Dear <<First Name>>
Bika Mail 2/22
Cape Town, 2 June 2022. Lemoene
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In an optimum scenario, it is possible to implement standard Bika LIMS in three months, from start-up to going live with trained and confident users. Just that such an environment hardly exists.
The main challenge with LIMS Implementation projects remains finding enough user capacity in the lab to firstly assist with collecting configuration data, and then learn how to use the system with confidence.
Modern web based LIMS installation should not take longer than a few minutes on the cloud - plus half hour to brand it in lab regalia. On-site installations may take a day or two including testing. The lab however loses a week already with hardware acquisition which today is doubtful to bring much benefit.
Be sure to insist on both Test and Production server installations, the secondary LIMS is used for acceptance testing, thereafter as e-learning sandbox for users to uninhibitedly test real life scenarios without hindering production.
No disruptive desktop installations are required, users access the LIMS in their trusted browsers.
Lab technicians should not be required for installation. For on-site installations, an Ubuntu or Debian installation is needed and a secure port opened for remote access by installation techs. Linux installations are dead easy after downloading an installation file on a data stick in Windows or Mac. Opening the port is a one liner.
Linux installations do run like trains, ask any bank, insurance or web hosting company, and up time is normally measured in years.
Regular upgrades, for the LIMS every minor release should be deployed on the Test server - click the upgrade button - for acceptance testing by the lab before migrating it to Production.
With all the configuration data available in spreadsheets massaged into Bika's import format, configuration should not take much more than a week.
Most of the time however, the data is not simple to collect and senior lab staff too busy to see this process run smoothly. The setup has to be built from the ground, including the mundane such as sample containers, to the intricate analysis services in detail - units, decimal precision, LDL, UDL etc. and all the methods and instruments they depend on. In turn they are used in analysis and reference specifications, profiles and worksheet templates.
Having the lab clients and their contacts in a table is a must.
Bika Configuration normally runs into a month. Longer if complex and the lab busy. Still a lot quicker than the proprietary industry norm.
Multi discipline configurations are no-nos, too much duplication and diversification, e.g. the same test on different sample types with different valid range specifications, and more. We recommend a Bika instance per discipline, there are no extra license fees, and the client DB maintained on a LIMS master.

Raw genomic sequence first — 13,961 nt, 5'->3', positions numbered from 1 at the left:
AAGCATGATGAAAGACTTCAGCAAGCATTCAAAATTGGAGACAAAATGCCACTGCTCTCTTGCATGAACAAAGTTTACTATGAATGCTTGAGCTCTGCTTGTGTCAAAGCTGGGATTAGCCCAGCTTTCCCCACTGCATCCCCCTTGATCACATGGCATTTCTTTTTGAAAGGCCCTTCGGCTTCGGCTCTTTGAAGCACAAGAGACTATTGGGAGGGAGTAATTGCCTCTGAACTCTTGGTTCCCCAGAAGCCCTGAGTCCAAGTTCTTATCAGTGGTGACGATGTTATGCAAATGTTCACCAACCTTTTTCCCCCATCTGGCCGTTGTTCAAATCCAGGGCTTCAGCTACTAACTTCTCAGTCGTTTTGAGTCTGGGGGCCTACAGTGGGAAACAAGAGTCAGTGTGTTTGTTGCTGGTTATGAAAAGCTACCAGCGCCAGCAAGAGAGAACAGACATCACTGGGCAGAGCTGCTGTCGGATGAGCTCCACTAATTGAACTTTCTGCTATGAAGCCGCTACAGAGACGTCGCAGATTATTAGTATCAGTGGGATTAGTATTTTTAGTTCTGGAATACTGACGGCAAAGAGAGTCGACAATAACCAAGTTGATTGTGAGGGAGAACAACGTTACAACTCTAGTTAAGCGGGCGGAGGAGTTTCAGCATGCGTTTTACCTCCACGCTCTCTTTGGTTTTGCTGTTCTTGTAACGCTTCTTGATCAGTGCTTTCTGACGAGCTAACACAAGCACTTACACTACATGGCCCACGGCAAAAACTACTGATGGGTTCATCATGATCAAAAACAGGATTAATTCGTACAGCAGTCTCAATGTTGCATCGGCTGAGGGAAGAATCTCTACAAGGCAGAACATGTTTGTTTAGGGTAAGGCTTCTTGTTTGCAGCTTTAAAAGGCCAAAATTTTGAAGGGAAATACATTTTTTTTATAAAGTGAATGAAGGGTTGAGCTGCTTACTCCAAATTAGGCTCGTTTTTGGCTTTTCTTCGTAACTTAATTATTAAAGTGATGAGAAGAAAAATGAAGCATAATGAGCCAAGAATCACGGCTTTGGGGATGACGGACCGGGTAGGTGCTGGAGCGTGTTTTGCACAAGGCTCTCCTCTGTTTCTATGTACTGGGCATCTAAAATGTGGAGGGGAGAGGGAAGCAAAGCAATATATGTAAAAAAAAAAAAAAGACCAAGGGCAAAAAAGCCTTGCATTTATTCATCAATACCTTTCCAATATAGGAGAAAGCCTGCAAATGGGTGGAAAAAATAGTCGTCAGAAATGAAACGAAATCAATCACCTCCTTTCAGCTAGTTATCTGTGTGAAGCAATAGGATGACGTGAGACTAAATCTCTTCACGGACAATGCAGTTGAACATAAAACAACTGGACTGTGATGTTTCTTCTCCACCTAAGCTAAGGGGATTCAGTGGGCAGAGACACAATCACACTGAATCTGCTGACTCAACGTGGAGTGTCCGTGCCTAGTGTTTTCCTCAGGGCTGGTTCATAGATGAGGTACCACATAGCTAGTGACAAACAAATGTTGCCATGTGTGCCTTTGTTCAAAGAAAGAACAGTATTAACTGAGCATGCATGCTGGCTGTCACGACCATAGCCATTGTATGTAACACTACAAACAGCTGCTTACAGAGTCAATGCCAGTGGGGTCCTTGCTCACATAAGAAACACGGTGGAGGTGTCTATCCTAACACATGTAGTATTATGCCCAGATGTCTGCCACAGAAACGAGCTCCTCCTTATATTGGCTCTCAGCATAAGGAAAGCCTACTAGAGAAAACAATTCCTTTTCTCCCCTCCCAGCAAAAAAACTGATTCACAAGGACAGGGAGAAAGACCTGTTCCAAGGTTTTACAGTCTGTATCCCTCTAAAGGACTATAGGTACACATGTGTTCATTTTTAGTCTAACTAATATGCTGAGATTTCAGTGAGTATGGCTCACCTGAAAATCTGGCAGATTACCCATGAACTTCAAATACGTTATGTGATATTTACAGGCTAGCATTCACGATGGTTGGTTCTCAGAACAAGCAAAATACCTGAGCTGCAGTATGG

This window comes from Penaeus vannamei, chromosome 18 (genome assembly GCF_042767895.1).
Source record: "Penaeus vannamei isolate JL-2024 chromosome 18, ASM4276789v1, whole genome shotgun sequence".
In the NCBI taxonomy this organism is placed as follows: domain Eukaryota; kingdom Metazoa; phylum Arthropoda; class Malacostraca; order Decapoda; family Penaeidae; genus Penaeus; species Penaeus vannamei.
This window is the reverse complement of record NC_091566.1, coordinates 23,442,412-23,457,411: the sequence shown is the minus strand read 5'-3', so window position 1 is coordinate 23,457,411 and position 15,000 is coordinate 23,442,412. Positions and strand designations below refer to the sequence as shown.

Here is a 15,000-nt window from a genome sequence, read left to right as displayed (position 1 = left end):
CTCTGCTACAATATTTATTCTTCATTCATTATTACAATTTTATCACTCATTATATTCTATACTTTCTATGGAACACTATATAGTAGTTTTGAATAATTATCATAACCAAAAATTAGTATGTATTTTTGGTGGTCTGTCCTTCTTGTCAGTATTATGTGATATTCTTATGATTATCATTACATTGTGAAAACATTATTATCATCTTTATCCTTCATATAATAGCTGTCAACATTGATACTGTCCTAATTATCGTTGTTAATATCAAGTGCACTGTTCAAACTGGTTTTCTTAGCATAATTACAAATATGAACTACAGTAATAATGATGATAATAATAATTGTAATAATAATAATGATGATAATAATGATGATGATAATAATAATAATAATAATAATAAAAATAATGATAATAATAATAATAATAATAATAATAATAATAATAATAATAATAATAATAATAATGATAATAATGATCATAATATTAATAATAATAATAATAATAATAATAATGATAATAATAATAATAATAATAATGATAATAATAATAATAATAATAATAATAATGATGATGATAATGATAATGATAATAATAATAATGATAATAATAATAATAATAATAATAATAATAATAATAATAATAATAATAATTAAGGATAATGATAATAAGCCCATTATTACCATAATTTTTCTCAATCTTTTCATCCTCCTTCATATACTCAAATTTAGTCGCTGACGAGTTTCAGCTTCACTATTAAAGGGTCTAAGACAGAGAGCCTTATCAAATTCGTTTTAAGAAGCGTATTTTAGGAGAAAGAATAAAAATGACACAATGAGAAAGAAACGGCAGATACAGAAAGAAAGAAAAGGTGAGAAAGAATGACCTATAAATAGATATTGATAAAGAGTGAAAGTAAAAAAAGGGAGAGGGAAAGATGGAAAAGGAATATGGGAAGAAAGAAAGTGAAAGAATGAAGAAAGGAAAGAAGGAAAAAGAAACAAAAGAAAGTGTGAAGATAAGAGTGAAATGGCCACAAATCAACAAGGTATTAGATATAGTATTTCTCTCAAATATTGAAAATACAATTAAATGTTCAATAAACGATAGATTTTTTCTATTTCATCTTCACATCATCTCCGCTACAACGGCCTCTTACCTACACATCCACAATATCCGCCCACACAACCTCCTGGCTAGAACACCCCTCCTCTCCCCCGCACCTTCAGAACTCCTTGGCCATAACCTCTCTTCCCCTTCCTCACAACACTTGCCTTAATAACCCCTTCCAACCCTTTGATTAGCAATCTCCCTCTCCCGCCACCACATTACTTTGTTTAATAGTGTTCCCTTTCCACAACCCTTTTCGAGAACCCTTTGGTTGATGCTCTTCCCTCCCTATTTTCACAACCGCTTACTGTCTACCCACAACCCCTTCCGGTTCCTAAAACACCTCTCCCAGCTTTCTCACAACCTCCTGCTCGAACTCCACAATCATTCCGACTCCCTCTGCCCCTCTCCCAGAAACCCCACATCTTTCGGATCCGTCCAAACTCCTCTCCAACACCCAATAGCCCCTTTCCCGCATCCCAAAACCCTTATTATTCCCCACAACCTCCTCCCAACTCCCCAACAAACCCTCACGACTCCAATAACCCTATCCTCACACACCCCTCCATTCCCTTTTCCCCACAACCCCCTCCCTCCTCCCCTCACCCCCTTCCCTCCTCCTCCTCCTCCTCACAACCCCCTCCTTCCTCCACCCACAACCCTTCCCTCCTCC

For labs standard to a specific discipline, say Water Quality or Cannabis, pre-configured configurations can be imported and edited. Not always feasible.
With the configuration completed, a first training session with lab users can be done. In big labs with a smaller select group of super users which is more effective. They would've assisted with configuration and have an understanding of the LIMS already.
The lab's Test server is used for the training and users encouraged to continue experimenting there afterwards.
A second training session can be scheduled a few weeks after the first, the lab should have questions by then.
It is assumed that users have time to learn the system, use the test server and make use of online training content. Busy labs are encouraged to dedicate time for this.
For everybody to stay on top, emailed questions are replied to in a lab user group or dedicated Slack channels for faster turnaround.
Normally users discover gaps in the configuration that can be modified to a 100% fit in this period.
It is advised that a few trusty clients are introduced to the LIMS and COAs delivered to them, to catch any teething issues in these functions.
Should everything go well - this is a risky period where the project can slip if users don't have enough time - this phase can be completed to a point where the lab is confident to go into production around the three month mark, formalised with an Acceptance Notice from the lab.
Upon Acceptance, the Test server configuration is cloned onto the neat new Production server and brought on line after a smoke test.
Only standard LIMS implementation is discussed here. If small customisations are identified early, say COA templates or Instrument interfaces, they can be included. Coding runs in parallel to the other tasks, but require testing capacity in the lab and will put pressure on the final delivery date.
Another topic. Labs typically need more support at the beginning. As inhouse skills grow, requirements diminish to zero and professional support is only occasionally needed. Labs can make use of free online content and discussion forums, and ensure they benefit from their own inputs, paying only for support hours actually consumed. Sharp hard working labs benefit.
Also see Open Source LIMS pricing based on the above lab participatory principles.